Determining if a patient has Epstein Barr virus requires a thorough history and physical. Infection with Epstein Barr virus can cause a variety of symptoms, ranging from asymptomatic to a spectrum of illnesses. In children, infection with Epstein Barr virus can often be asymptomatic or present with vague symptoms.[2] Patients infected with Epstein Barr virus can have systemic manifestations including splenomegaly, lymphadenopathy, headache, malaise, fever, and sore throat.[8] Patients may show symptoms for several months, with fatigue as the most common lingering complaint. In a study done by Rea et al., physical exam findings such as cervical lymphadenopathy and pharyngitis, were seen at six months after the initial infection in about one-quarter of the study group (n=140). Lab abnormalities such as lymphocytosis, with a presence of atypical lymphocytes, are most common. Liver function tests can also be abnormally elevated. In some patients, there was even a decline in functional and emotional status while they were sick that improved throughout the study period.[9]

Evaluation

Determining if a patient has an infection due to Epstein Barr virus is usually most effective through serological testing. Atypical appearing lymphocytosis is most commonly present on peripheral smear.[1] Heterophile antibody tests identify IgM antibodies against EBV. Heterophile antibody testing is a good initial test since it is inexpensive, fast, and has a sensitivity of 63-84% and specificity of 84 to 100%.[2][10] The disadvantages of the heterophile antibody test include the possibility of a negative result in children, since they may not produce heterophile antibodies to EBV. Unfortunately, other disease processes can induce heterophile antibodies, or they may be present for over a year, causing a positive result unrelated to an acute EBV infection.[1][3] Viral capsid antigen (VCA) IgM and IgG can be used to confirm the diagnosis. Elevated levels of VCA IgM antibodies detect an acute infection, while increased VCA IgG antibody levels indicate prior or chronic infection.[1] Patients with EBV who were followed for 6 months showed VCA-IgM antibodies that subsided after a month and VCA-IgG that decreased over time.[9]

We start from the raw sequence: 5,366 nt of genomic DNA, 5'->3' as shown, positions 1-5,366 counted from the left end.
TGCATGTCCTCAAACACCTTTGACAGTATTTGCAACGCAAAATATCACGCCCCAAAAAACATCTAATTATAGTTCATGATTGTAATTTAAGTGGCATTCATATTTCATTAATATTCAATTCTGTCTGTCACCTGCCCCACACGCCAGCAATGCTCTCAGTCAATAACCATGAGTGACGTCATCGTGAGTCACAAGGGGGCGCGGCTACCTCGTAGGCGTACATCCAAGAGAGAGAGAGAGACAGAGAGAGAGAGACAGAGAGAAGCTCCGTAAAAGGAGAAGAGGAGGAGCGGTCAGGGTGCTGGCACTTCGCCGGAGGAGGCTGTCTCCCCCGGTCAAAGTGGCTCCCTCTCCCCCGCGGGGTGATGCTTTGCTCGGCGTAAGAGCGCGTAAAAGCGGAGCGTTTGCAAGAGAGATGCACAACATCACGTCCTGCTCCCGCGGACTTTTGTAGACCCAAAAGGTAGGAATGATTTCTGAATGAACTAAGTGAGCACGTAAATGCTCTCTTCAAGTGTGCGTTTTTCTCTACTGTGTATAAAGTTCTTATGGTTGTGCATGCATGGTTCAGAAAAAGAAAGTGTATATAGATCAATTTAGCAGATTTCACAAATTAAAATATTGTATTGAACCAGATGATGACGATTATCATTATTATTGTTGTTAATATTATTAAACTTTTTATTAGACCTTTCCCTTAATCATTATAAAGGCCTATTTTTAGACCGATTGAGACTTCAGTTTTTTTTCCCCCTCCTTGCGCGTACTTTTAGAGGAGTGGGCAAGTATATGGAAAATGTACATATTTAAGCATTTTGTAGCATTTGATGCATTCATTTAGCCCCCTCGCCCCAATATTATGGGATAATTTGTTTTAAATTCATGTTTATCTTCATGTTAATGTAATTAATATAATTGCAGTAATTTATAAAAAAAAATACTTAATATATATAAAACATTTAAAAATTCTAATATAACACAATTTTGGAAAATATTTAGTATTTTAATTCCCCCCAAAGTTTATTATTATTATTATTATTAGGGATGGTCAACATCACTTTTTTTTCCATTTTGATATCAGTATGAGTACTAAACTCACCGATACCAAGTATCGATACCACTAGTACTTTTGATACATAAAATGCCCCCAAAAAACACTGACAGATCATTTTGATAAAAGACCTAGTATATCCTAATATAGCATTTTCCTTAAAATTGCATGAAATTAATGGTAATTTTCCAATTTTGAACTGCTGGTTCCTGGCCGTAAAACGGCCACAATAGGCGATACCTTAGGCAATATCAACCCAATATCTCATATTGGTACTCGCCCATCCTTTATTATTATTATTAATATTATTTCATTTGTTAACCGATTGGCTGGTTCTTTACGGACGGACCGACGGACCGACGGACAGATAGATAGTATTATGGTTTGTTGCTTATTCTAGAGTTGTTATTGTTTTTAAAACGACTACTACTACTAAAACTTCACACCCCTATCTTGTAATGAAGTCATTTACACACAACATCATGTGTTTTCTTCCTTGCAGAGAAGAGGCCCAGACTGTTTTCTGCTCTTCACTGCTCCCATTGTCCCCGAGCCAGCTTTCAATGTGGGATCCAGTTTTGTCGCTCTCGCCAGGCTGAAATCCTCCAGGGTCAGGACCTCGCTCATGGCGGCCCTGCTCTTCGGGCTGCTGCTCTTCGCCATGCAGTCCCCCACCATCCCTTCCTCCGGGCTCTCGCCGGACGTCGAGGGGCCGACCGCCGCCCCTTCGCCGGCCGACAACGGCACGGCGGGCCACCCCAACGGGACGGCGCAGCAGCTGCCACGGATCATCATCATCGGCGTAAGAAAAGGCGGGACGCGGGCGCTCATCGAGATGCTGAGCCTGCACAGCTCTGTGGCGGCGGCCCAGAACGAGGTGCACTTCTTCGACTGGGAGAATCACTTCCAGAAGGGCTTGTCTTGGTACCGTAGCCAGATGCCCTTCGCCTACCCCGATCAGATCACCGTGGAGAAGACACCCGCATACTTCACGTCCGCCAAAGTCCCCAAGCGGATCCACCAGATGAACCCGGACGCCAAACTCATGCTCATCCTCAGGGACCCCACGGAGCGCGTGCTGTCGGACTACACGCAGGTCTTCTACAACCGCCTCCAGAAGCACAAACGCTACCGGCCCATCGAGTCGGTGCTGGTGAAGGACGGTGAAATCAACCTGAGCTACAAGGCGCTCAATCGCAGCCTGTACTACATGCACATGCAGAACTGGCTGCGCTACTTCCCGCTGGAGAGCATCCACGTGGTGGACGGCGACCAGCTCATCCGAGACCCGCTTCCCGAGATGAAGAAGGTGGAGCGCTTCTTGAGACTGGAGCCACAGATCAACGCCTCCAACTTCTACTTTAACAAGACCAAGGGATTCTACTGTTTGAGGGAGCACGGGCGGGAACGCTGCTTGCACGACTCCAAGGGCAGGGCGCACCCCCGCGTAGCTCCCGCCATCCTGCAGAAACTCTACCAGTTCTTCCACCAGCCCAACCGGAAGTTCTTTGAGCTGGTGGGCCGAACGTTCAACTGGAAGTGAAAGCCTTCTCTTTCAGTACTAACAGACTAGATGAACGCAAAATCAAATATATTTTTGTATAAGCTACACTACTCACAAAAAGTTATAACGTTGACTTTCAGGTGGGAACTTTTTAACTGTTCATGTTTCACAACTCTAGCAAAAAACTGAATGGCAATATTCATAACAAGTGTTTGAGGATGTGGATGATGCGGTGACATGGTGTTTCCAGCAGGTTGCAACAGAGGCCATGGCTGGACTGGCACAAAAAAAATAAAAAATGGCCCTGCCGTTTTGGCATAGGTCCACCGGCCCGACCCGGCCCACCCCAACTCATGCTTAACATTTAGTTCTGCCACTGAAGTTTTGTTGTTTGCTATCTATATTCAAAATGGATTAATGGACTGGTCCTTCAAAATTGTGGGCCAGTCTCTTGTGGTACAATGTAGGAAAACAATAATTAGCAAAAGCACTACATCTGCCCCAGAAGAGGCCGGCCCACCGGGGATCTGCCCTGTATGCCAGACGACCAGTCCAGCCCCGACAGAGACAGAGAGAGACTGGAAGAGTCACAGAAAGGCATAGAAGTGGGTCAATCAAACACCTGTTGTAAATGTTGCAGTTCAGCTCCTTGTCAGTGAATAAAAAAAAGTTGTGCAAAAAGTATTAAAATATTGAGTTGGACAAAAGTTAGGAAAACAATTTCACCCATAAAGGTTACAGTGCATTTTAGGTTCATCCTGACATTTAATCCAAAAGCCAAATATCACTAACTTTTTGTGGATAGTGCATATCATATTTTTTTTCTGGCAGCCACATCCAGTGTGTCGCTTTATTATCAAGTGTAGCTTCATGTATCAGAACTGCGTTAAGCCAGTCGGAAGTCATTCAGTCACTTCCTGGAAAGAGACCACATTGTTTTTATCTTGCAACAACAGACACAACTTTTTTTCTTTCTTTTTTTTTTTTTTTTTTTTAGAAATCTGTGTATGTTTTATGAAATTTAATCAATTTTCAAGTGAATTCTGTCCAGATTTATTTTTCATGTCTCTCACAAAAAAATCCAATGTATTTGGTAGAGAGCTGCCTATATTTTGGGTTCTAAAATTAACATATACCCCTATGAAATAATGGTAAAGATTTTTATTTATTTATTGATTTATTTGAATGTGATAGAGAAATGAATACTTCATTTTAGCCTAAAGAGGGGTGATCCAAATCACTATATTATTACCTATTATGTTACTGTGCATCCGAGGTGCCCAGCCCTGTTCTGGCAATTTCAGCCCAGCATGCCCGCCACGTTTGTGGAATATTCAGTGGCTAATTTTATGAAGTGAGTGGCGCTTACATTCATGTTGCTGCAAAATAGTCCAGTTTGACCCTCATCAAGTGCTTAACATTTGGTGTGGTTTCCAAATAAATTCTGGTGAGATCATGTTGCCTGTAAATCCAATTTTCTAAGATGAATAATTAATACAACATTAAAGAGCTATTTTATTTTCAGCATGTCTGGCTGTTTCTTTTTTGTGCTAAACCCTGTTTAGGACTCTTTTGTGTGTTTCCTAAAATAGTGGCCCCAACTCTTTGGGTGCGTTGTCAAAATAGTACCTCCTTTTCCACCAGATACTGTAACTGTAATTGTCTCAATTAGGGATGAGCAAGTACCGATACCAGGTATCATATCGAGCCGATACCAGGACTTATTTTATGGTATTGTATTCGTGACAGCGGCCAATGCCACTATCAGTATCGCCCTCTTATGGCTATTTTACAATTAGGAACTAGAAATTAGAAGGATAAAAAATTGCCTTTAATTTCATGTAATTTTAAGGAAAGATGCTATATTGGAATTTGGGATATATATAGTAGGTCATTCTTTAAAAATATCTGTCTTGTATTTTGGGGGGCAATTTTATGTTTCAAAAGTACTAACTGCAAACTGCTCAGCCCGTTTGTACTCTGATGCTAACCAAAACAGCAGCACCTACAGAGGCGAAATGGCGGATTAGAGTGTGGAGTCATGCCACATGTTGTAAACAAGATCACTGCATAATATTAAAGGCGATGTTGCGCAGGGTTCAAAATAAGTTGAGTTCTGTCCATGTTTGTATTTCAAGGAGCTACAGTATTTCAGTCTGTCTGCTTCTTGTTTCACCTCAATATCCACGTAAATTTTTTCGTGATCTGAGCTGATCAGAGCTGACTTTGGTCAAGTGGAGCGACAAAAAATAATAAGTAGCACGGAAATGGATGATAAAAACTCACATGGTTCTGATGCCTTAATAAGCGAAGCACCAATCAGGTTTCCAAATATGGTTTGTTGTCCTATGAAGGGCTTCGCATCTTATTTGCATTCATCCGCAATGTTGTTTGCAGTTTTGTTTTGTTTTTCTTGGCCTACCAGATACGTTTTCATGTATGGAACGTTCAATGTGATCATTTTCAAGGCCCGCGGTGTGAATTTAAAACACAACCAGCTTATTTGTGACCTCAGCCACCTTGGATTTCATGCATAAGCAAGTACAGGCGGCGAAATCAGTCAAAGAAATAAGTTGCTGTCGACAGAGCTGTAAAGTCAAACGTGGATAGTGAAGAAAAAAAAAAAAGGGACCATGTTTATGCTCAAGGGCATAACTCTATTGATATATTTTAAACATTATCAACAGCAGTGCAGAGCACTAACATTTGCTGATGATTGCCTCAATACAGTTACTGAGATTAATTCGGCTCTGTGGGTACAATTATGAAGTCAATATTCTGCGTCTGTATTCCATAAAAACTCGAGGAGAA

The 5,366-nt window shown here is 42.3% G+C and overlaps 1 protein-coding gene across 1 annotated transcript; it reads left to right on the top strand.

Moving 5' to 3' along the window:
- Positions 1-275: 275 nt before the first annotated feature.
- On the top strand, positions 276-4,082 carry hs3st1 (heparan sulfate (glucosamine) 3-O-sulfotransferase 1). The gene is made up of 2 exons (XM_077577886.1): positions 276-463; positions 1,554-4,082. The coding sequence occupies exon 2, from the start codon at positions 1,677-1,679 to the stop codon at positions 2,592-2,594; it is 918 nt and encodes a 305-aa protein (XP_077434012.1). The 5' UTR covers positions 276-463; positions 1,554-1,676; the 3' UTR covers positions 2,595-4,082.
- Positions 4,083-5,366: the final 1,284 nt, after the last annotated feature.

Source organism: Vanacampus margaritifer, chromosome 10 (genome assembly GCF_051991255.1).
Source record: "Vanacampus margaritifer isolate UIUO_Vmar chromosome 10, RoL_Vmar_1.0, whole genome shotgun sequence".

Treatment / Management

Epstein Barr virus is treated symptomatically with medications that can reduce fever and pain.[1] Some studies using antiviral medications for EBV treatment did show a decrease in the amount of virus shed in the oral cavity, but there was no improvement in overall symptoms.[2] Corticosteroids are not therapeutic, but they can be beneficial in patients who develop airway compromise or autoimmune complications caused by EBV infection.[1]

Differential Diagnosis

Several other diseases need to be considered as part of the differential diagnosis. Bacterial pharyngitis presents with a sore throat, cervical lymphadenopathy, pharyngeal swelling, and tonsillar exudates. Viral pharyngitis usually includes fatigue, fever, rhinorrhea, or conjunctivitis.[11] Cytomegalovirus (CMV) is another virus in the Herpesviridae family that presents similarly to EBV with a sore throat, fevers, chills, elevated liver function tests, and fatigue. Splenomegaly and lymphadenopathy are less common CMV symptoms.[12] Acute HIV infection is also on the differential. These patients present with fevers, muscle and joint pain, fatigue, headaches, and sometimes with lymphadenopathy and pharyngitis.[13]

Prognosis

Infectious mononucleosis caused by Epstein Barr virus is a self-limiting disease with a relatively good prognosis, as most patients will improve over time.[9] However, there are complications from having EBV infection, which vary in frequency.[1]

Complications

Epstein Barr virus has several associated complications. One dangerous complication is splenic rupture due to infectious mononucleosis. In one case study, splenic rupture occurred 6 days after symptoms of infection. It can be treated conservatively or surgically. Pain control and close monitoring are appropriate conservative management strategies reserved for hemodynamically stable patients. Another non-surgical management option is splenic artery embolization. The surgical option is splenectomy which requires post-operative immunizations, antibiotics, and close follow-up.[14]